In the lower group (pseudo-heparin resistance type), the discrepancy between APTT and anti-Xa activity might be affected by UFH clearance in vivo. UFH is heterogeneous in terms of molecular weight, pharmacokinetic properties, and anticoagulation activities [32]. The range of UFH molecular weight spans from 3000 to 30,000 Da, and in vivo clearance of UFH is affected by molecular weight [32]. The clearance of high-molecular-weight heparin is greater than that of low-molecular-weight heparin. Furthermore, the clearance of low-molecular-weight heparin is more sensitive to renal function than that of high-molecular-weight heparin [33]. Moreover, the anticoagulation activity of low-molecular-weight heparin is not reflected in APTT [32]. Therefore, in the lower group (pseudo-heparin resistance type), the increased concentration of low-molecular-weight heparin due to differences in in vivo clearance by molecular weight may have contributed to the discrepancy between APTT and anti-Xa activity.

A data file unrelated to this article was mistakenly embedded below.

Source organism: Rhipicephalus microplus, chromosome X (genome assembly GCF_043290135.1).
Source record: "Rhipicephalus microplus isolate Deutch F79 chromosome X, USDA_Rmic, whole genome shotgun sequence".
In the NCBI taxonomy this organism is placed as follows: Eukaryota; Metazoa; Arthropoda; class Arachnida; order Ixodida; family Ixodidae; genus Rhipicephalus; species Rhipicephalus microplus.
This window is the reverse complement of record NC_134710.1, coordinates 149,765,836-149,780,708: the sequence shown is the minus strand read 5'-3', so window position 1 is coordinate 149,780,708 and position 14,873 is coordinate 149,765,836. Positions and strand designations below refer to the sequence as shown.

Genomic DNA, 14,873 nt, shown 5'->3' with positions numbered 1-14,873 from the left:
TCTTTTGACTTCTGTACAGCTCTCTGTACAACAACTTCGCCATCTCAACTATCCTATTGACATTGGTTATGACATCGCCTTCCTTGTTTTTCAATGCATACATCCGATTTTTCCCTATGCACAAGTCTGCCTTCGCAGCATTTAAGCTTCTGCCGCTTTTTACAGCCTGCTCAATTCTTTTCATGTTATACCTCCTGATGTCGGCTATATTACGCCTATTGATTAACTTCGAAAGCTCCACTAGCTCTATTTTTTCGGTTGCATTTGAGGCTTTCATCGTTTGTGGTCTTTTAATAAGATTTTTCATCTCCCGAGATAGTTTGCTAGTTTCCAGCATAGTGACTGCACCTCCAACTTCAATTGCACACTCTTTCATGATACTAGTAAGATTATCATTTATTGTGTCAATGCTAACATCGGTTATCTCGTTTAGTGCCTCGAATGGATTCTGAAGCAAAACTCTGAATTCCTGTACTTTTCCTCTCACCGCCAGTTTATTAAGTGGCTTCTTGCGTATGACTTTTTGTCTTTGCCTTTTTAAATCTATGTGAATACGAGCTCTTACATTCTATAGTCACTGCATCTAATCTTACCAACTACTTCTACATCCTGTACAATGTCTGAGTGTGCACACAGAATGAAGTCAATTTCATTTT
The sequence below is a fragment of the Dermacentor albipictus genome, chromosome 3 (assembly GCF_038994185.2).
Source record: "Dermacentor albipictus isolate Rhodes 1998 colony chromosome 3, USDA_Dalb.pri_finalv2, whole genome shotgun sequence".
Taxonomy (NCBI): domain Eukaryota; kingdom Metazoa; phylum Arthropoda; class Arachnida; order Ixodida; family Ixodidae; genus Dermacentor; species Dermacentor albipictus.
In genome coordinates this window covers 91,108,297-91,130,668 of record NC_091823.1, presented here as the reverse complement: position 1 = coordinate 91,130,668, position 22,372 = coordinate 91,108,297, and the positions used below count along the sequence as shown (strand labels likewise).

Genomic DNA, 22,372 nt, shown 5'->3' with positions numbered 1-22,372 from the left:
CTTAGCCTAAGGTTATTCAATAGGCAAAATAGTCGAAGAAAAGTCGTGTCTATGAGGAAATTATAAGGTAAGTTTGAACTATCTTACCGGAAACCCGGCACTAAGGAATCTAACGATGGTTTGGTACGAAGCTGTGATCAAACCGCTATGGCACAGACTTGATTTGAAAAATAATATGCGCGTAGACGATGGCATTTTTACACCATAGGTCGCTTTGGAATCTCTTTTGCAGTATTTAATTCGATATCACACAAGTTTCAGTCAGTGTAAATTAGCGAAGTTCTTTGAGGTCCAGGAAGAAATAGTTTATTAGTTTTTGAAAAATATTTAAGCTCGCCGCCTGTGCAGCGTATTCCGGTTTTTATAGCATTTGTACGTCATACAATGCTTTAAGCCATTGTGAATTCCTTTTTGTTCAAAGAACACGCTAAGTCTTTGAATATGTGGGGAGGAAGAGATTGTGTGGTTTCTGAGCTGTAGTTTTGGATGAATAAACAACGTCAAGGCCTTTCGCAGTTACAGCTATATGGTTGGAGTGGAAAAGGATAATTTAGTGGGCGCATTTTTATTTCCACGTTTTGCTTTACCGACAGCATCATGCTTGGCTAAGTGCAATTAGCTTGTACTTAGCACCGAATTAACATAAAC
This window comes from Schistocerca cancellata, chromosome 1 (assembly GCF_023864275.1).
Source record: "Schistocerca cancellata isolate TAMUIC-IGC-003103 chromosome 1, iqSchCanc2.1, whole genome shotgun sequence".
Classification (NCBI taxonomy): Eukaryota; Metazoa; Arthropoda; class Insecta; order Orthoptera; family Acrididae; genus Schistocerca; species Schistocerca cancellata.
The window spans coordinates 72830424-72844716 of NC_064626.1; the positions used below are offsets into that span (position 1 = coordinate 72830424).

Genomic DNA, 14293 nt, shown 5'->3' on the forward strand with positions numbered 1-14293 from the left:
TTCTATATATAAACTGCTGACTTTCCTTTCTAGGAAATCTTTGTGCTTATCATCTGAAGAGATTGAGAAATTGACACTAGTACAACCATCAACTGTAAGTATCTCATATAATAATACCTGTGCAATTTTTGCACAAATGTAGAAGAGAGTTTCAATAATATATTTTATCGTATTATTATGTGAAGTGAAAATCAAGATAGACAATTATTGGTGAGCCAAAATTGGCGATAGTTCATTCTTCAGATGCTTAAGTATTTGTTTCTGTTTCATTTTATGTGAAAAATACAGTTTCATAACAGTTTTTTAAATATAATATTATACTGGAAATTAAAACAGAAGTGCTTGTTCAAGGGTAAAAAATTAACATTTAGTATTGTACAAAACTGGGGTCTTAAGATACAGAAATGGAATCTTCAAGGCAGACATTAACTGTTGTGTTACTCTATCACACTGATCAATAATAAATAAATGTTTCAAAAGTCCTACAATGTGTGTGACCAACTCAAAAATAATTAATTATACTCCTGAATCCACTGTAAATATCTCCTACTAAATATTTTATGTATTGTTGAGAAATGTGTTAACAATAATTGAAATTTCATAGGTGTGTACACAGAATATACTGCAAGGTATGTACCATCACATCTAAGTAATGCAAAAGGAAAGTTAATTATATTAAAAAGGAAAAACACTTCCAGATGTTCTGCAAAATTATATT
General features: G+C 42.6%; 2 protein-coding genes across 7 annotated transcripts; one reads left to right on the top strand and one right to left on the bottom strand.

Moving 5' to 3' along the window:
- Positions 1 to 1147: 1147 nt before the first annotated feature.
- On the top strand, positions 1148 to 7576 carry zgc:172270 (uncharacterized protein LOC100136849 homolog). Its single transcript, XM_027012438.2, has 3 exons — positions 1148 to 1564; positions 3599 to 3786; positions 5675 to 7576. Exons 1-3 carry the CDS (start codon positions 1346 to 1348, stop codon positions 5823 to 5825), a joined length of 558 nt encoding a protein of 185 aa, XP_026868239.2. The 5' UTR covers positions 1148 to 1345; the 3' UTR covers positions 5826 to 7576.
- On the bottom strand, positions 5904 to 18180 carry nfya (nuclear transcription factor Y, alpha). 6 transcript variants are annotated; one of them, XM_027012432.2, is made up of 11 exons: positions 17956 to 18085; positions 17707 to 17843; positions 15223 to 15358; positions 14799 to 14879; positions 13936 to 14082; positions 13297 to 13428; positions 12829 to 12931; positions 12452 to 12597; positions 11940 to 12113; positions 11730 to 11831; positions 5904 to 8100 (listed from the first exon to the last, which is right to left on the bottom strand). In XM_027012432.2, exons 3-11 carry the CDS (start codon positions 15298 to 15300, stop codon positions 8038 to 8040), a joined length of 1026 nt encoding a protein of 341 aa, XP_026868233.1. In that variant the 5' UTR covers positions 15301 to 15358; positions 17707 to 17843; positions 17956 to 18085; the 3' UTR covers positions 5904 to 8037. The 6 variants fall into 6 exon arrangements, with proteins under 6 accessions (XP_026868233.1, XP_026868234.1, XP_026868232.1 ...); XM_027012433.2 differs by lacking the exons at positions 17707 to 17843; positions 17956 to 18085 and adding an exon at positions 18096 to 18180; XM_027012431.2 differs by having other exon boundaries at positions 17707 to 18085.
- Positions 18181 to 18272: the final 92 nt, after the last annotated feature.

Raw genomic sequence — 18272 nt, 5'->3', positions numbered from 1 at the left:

APTT is used to screen for the intrinsic and common pathways involved in the coagulation cascade. However, the effect on APTT prolongation differs for each coagulation factor [34,35,36]. Lawrie et al. investigated the sensitivity of the APTT reagent to each factor based on the Clinical and Laboratory Standard Institute guidelines and reported that coagulation factors that show a clotting time in the upper limit of the reference interval were factors VIII, IX, XI, and XII at levels of 31%, 31%, 52%, and 14%, respectively [37]. Another study indicated that APTT prolongation was observed for factor V activity levels < 45%, factors II and XI activity levels < 40%, and factors I, V, VII, VIII, IX, and XII activity levels < 25% [36]. This indicated that a difference in the sensitivity for each coagulation factor, including extrinsic and common pathways similar to the intrinsic pathway, existed in APTT reagents. Therefore, APTT prolongation would differ even if the activity levels were the same among the coagulation factors [36, 37]. This study confirmed that coagulation factor activity levels differed among the three groups, and a large difference was observed between the upper and lower/concordant groups. In the lower group, it was considered that factors II, VIII, and XI could significantly affect APTT because the levels of these three factors in the group were higher than those in the concordant group.